To conclude, I think that your article seemed bent on proving us all to be incompetent; I agree that our systems should be checked upon regularly, if only to iron out the creases. You went beyond that, and I think you own us all an apology. We look forward to seeing such an apology in print. Nigel Bowman Director Hudson Engineers (Sandside) Milnthorpe Cumbria vice that manufacturers are keen to advertise, but will remain largely untried for the majority of customers. Although we did not set out to test the diagnostic skills or resourcefulness of any mechanic, the general bearing, and the standard of work were, we felt, worthy of comment. If an engineer was particularly painstaking in the repair, or was reassuring and cheerful, then we mentioned it as some engineers were neither.

We timed a callout from the time of the initial phone call to the manufacturer's breakdown clearing house, to the time a mechanic arrived at the stricken vehicle. It is all the same waiting time for a stranded driver.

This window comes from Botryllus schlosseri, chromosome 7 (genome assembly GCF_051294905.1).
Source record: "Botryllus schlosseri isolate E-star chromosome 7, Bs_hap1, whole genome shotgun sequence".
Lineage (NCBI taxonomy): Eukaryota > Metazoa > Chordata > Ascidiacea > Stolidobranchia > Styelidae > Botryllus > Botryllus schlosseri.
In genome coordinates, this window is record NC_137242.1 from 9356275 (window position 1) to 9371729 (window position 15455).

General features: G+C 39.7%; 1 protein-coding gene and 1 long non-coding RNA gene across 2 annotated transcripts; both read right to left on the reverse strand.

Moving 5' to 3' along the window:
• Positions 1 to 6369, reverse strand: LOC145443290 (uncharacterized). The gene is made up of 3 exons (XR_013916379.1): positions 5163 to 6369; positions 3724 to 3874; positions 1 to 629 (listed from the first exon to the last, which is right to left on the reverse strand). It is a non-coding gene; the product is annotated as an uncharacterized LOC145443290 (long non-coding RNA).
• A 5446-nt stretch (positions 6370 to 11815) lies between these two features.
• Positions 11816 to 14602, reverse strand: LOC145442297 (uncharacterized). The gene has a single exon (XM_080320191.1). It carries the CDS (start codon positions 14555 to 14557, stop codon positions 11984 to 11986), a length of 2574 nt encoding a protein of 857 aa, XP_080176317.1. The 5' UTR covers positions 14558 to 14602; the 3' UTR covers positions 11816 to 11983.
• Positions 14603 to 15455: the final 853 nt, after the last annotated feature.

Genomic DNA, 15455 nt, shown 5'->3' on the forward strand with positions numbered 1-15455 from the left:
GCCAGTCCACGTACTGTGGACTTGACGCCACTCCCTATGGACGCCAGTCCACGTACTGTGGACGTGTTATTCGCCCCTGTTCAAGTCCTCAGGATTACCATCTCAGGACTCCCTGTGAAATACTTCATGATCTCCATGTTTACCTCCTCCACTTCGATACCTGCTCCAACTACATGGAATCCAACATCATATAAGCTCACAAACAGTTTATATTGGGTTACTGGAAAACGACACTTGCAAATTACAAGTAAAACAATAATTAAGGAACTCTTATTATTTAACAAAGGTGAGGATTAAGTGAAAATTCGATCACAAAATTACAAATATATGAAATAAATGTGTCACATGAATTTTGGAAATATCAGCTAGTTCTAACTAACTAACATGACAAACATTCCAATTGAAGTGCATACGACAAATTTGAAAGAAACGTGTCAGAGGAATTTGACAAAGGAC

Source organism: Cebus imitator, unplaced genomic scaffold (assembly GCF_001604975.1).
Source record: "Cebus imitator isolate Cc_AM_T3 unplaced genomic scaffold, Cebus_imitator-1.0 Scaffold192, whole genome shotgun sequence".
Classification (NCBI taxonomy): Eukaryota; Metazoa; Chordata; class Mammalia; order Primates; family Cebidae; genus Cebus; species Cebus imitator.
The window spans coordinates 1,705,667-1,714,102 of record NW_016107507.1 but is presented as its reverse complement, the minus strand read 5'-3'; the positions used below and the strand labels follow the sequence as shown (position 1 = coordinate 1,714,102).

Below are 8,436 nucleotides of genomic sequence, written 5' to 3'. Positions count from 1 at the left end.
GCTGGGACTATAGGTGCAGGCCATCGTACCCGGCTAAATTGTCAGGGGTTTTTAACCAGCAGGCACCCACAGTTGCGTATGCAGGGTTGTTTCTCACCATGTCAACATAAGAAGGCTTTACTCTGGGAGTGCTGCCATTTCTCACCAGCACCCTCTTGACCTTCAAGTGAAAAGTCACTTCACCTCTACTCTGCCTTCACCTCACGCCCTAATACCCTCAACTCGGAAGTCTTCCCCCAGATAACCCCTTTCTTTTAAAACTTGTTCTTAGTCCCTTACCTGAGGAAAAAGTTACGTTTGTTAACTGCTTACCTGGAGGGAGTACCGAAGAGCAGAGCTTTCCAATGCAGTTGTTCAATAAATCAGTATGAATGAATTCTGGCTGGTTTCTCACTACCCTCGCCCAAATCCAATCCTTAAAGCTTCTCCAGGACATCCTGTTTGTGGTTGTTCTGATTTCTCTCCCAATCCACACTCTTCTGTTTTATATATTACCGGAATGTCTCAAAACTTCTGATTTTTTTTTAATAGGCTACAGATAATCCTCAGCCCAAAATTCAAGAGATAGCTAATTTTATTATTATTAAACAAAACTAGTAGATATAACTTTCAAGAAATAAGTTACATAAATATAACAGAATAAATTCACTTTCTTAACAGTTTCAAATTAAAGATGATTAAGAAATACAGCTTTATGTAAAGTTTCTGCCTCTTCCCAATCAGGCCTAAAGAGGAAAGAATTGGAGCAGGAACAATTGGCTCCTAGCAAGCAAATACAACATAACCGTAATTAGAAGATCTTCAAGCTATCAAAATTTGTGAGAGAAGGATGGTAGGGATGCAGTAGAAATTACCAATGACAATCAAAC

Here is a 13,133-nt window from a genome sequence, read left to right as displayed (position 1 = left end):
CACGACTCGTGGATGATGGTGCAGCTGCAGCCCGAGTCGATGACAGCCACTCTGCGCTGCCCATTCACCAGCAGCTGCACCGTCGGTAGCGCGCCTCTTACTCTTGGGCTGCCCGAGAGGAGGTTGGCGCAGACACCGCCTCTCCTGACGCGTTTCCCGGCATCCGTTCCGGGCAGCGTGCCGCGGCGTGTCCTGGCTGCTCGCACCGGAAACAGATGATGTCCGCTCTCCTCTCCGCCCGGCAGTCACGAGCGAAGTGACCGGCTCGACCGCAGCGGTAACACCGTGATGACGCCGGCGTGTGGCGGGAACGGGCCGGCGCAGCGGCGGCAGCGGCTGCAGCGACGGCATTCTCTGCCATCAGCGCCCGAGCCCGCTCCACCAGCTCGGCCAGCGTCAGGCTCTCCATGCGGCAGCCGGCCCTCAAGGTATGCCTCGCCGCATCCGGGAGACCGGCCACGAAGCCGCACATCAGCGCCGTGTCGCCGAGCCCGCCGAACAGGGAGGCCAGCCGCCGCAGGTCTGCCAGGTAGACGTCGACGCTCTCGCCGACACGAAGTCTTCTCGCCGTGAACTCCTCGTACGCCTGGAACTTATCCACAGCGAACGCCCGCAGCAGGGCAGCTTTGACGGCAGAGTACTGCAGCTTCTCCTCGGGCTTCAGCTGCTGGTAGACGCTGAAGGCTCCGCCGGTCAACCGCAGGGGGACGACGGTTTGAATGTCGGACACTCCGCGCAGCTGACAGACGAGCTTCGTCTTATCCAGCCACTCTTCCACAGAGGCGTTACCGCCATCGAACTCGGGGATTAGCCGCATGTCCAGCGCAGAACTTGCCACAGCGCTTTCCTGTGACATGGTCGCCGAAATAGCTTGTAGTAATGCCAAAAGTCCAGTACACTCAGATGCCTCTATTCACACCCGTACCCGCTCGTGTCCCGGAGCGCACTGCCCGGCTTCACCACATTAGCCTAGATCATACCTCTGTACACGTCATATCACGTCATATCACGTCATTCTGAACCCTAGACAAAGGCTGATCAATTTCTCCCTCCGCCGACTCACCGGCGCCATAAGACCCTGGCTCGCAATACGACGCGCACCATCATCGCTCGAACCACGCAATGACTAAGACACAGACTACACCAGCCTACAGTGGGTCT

To find a common measure to evaluate the efficiency of the various services, we used the time of response, and the distance of the engineer from the breakdown, to incorporate the variable of distance into the final figure.

In the case of the Foden, the waiting time was a total of 132 minutes, and as Hudson Engineers is 14km away from the breakdown, a measure of the efficiency of that response would be time/distance — 132114 = 9.4. The equivalent figure for the Scania was therefore 80114 = 5.7.

If as you state, an engineer was tending the Scania within 23 minutes of being called, then the rest of the 80 minute response time was taken up with calls to and from the breakdown clearing house and ourselves. None of which alters the fact that the Scania sat waiting for attendance for one hour and twenty minutes.

In our conclusion we found little to seriously criticise in the performance of almost all our repairers. We are surprised therefore that it prompts such a strong reaction.

More response to the breakdown survey next week. Ed.